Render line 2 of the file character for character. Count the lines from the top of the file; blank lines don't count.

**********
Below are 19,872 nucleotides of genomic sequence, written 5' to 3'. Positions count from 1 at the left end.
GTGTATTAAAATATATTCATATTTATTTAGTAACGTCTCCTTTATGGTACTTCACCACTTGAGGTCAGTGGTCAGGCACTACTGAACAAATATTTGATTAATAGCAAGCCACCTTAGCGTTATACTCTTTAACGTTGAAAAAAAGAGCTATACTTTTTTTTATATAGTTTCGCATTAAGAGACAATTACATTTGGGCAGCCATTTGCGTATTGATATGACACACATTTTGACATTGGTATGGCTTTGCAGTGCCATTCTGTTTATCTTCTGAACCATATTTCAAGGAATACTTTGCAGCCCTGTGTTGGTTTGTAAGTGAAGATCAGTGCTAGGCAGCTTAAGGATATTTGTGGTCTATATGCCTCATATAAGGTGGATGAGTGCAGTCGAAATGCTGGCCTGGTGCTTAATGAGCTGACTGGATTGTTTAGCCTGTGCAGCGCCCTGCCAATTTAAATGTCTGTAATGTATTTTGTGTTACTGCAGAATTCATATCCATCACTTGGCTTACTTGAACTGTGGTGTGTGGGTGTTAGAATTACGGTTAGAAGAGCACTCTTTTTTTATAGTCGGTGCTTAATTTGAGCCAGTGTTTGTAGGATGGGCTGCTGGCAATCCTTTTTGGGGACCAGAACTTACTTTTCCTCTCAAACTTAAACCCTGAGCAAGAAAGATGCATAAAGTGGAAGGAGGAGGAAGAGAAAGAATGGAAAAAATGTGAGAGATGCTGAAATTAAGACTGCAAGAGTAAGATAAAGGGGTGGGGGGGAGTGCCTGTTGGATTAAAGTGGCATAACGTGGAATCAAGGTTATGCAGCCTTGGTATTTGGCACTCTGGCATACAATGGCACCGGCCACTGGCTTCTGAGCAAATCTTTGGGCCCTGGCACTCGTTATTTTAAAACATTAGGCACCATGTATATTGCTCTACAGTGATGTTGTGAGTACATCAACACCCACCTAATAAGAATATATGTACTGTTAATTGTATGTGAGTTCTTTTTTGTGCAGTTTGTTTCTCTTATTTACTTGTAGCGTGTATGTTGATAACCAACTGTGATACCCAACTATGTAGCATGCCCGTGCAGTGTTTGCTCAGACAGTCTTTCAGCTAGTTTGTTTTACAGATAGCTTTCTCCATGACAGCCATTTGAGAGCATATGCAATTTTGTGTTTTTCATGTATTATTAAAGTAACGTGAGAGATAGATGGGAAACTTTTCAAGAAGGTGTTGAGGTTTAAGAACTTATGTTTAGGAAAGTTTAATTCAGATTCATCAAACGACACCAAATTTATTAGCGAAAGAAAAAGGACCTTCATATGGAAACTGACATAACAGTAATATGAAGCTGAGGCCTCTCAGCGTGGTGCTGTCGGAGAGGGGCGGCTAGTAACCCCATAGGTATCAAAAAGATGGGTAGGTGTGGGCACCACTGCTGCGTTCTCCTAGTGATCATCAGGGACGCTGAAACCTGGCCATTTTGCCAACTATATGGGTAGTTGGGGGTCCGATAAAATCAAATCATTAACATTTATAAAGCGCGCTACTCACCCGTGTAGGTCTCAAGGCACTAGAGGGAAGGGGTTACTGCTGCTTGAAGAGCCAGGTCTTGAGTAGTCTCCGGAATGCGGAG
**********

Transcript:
GTGTATTAAAATATATTCATATTTATTTAGTAACGTCTCCTTTATGGTACTTCACCACTTGAGGTCAGTGGTCAGGCACTACTGAACAAATATTTGATTAATAGCAAGCCACCTTAGCGTTATACTCTTTAACGTTGAAAAAAAGAGCTATACTTTTTTTTATATAGTTTCGCATTAAGAGACAATTACATTTGGGCAGCCATTTGCGTATTGATATGACACACATTTTGACATTGGTATGGCTTTGCAGTGCCATTCTGTTTATCTTCTGAACCATATTTCAAGGAATACTTTGCAGCCCTGTGTTGGTTTGTAAGTGAAGATCAGTGCTAGGCAGCTTAAGGATATTTGTGGTCTATATGCCTCATATAAGGTGGATGAGTGCAGTCGAAATGCTGGCCTGGTGCTTAATGAGCTGACTGGATTGTTTAGCCTGTGCAGCGCCCTGCCAATTTAAATGTCTGTAATGTATTTTGTGTTACTGCAGAATTCATATCCATCACTTGGCTTACTTGAACTGTGGTGTGTGGGTGTTAGAATTACGGTTAGAAGAGCACTCTTTTTTTATAGTCGGTGCTTAATTTGAGCCAGTGTTTGTAGGATGGGCTGCTGGCAATCCTTTTTGGGGACCAGAACTTACTTTTCCTCTCAAACTTAAACCCTGAGCAAGAAAGATGCATAAAGTGGAAGGAGGAGGAAGAGAAAGAATGGAAAAAATGTGAGAGATGCTGAAATTAAGACTGCAAGAGTAAGATAAAGGGGTGGGGGGGAGTGCCTGTTGGATTAAAGTGGCATAACGTGGAATCAAGGTTATGCAGCCTTGGTATTTGGCACTCTGGCATACAATGGCACCGGCCACTGGCTTCTGAGCAAATCTTTGGGCCCTGGCACTCGTTATTTTAAAACATTAGGCACCATGTATATTGCTCTACAGTGATGTTGTGAGTACATCAACACCCACCTAATAAGAATATATGTACTGTTAATTGTATGTGAGTTCTTTTTTGTGCAGTTTGTTTCTCTTATTTACTTGTAGCGTGTATGTTGATAACCAACTGTGATACCCAACTATGTAGCATGCCCGTGCAGTGTTTGCTCAGACAGTCTTTCAGCTAGTTTGTTTTACAGATAGCTTTCTCCATGACAGCCATTTGAGAGCATATGCAATTTTGTGTTTTTCATGTATTATTAAAGTAACGTGAGAGATAGATGGGAAACTTTTCAAGAAGGTGTTGAGGTTTAAGAACTTATGTTTAGGAAAGTTTAATTCAGATTCATCAAACGACACCAAATTTATTAGCGAAAGAAAAAGGACCTTCATATGGAAACTGACATAACAGTAATATGAAGCTGAGGCCTCTCAGCGTGGTGCTGTCGGAGAGGGGCGGCTAGTAACCCCATAGGTATCAAAAAGATGGGTAGGTGTGGGCACCACTGCTGCGTTCTCCTAGTGATCATCAGGGACGCTGAAACCTGGCCATTTTGCCAACTATATGGGTAGTTGGGGGTCCGATAAAATCAAATCATTAACATTTATAAAGCGCGCTACTCACCCGTGTAGGTCTCAAGGCACTAGAGGGAAGGGGTTACTGCTGCTTGAAGAGCCAGGTCTTGAGTAGTCTCCGGAATGCGGAG